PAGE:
More often than not, our clients are very very interested in a couple of specific metrics: How many conversions do they have and the CTR, aka how many people actually click on their Ads over how many see them. So, more often than not, our Display Ads and Advertising Campaigns, in general, tend to be oriented to give high numbers on those metrics, right? Even when this makes perfect sense, there are some cases where having SUCH high CTRs can mean something’s definitely off.
What usually happens is that you launch a Display Ad and 1000 people see it but just two of them actually click on your website and just one converts. I’m not being pessimistic, this is just what the regular course of events looks like. So, what happens if all of a sudden your CTR becomes huge but your conversions stay the same? If you are a naive client who sees that a lot of people are clicking on your Ad, but pretty much none of those clicks are turning into conversions, then you should definitely keep reading. Today, my friends, we’ll review a couple of points on why sometimes a really high CTR does not translate into a really high amount of conversions.
I’m not trying to be cynical here, but in real life, when something’s just too good to be true, it’s actually just not true. So if your Display Ad says “Get 1 million dollars just by clicking here”, not only that will look dangerously scammy, but also, every single person that clicks on it will leave your website immediately after realizing that is not even partially true. Click baits are great when we are looking to get traffic to our websites, but abusing them can result in really large amounts of bounce rates which, not only will be seen as suspicious from Google’s eyes but also will mean none of those clicks will become conversions.
Sometimes, the context or wording of the Display Ad is so misleading that it makes us click on it by accident. Maybe because the color palette doesn’t let us see correctly the cross to close it, or because the wording on it it’s not clear so you click on it while trying to dismiss it, or whatever reason that gets someone to click on the Ad when they didn’t mean to. No matter if the Display Ad is misleading intentionally or because someone made a mistake, if you have a bunch of people clicking on your Ad accidentally that will definitely increase your CTR while it won’t mean at all that people are trying to convert or even interested in your product.
Offers that are just too good
This and click bait make similar points but have a pretty big difference that gets them separated items: Offers actually can be true so they happen to have other issues. First of all, Display Ads that include offers need to be good enough to attract people, so to run one you need to be willing to give a really good offer. For example, let’s say you have an accessories brand and throw an Ad saying “Free earrings today only”, which will probably get you a lot of traffic. So now you have a bunch of people on your website (A very high CTR) that are there only because they are interested in the free product you are offering. Of course, they may end up interested but you can’t assure that will happen and, much more likely, you’ll end up with very little or no conversions at all. So not only your CTR won’t mean conversions, but also you’ll have a much higher loss. Basically, just go with this if you are willing to give out a bunch of free products and get no conversions at all. And remember, people will always click on Display Ads that say “free”.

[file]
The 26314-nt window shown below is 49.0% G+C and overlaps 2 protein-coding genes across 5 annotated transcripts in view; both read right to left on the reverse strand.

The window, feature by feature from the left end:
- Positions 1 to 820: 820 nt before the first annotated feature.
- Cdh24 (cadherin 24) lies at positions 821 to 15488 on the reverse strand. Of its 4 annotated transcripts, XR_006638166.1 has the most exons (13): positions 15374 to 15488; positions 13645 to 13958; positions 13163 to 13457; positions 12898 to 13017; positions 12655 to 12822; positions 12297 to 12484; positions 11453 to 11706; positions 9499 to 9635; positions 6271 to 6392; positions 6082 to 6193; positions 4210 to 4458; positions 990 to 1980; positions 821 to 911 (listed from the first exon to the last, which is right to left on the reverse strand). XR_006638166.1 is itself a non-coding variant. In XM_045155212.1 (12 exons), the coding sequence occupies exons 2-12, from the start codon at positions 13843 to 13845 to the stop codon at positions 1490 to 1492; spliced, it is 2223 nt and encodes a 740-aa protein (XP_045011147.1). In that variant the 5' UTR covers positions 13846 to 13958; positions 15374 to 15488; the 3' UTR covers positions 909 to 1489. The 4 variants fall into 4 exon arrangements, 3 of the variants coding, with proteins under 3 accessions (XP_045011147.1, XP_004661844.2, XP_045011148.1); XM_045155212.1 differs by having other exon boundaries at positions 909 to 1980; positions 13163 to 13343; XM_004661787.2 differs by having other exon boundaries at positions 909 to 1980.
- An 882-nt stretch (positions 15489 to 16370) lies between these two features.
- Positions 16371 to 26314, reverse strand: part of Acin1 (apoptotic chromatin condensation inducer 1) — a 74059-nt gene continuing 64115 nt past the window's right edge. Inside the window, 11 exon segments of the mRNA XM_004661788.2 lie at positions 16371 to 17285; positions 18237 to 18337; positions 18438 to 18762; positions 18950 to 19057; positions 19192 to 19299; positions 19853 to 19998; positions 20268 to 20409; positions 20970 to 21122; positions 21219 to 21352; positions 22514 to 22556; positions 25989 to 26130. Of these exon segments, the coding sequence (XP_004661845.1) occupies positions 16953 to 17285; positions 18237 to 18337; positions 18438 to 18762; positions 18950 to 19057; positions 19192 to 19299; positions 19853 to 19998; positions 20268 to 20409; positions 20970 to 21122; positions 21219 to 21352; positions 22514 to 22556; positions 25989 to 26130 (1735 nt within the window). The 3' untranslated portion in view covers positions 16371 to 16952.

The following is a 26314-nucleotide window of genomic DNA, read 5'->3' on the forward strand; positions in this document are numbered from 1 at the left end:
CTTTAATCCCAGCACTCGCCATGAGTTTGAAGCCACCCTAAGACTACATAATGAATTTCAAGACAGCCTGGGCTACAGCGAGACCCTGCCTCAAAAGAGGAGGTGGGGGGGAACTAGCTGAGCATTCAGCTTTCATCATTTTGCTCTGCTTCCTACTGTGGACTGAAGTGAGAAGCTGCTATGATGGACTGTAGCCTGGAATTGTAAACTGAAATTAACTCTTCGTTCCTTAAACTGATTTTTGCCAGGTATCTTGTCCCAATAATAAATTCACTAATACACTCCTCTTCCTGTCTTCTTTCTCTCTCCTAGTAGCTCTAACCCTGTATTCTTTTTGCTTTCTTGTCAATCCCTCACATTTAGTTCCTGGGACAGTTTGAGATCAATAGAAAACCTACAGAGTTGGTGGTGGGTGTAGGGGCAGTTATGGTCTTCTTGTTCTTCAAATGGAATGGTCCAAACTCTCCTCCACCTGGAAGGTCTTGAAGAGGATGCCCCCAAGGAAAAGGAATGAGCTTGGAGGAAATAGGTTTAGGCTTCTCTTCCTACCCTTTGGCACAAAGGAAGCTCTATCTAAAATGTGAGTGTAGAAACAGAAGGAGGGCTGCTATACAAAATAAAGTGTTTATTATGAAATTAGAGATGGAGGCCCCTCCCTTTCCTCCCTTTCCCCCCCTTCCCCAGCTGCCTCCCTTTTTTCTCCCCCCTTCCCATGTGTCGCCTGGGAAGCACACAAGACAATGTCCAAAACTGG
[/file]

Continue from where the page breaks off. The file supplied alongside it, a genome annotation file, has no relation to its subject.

They say “it happens even in the best families”, so why couldn’t it happen in yours? Before we said that the average CTR is 1/1000, so if you have a CTR of 250/1000 (25%!!) won’t that mean something really strange is happening? Sadly, the answer to this is being more and more this one: You are being a victim of Ad Fraud. In colloquial language, CTR means how many people clicked in your Display Ad over the total number of people who saw it, so what happens if the clicks don’t really come from people? I’m not talking about any supernatural issue, but about one that’s becoming more and more common in today’s Advertising Industry. That’s right my friends, many of your clicks might be coming from bots.
I specifically left this point to the end because it’s both the most common and the one that you should be most worried about. The prior points, even when they obviously tend to not be helpful, might make sense in some particular scenarios. However, having your Display Ads being clicked on by bots really doesn’t seem like the best place to be in any possible situations. That’s why my recommendation here is to be on top of your analytics and be careful with the people you hire to run your Ad Campaigns as well as the sites your Ads are featuring in because having fully bot-integrated traffic is never a good choice for a website to make.
To conclude, I believe it’s important to highlight that, of course, high CTRs won’t always mean a bad or sketchy thing. Sometimes websites really happen to be that good and people happen to click a lot in their Display Ads. However, this is usually not the case and, if you are not a Display Ad or PPC expert, you need to be careful on which strategy you (or the Ad specialist you hired) choose to go for. Hopefully, the items listed in this article will help you know, overall, what to keep an eye on, but, worst-case scenario, the one important thing you should ask (to you, to your PPC specialist, or to God) is why aren’t your CTR numbers translating into actual conversions.
Mora is a PPC Analyst at Hellbent Digital at work, and a theater nerd when not at work. And it turns out understanding theater—that is, how to put on compelling live shows that engage the audience—is a very useful skill for understanding digital marketing.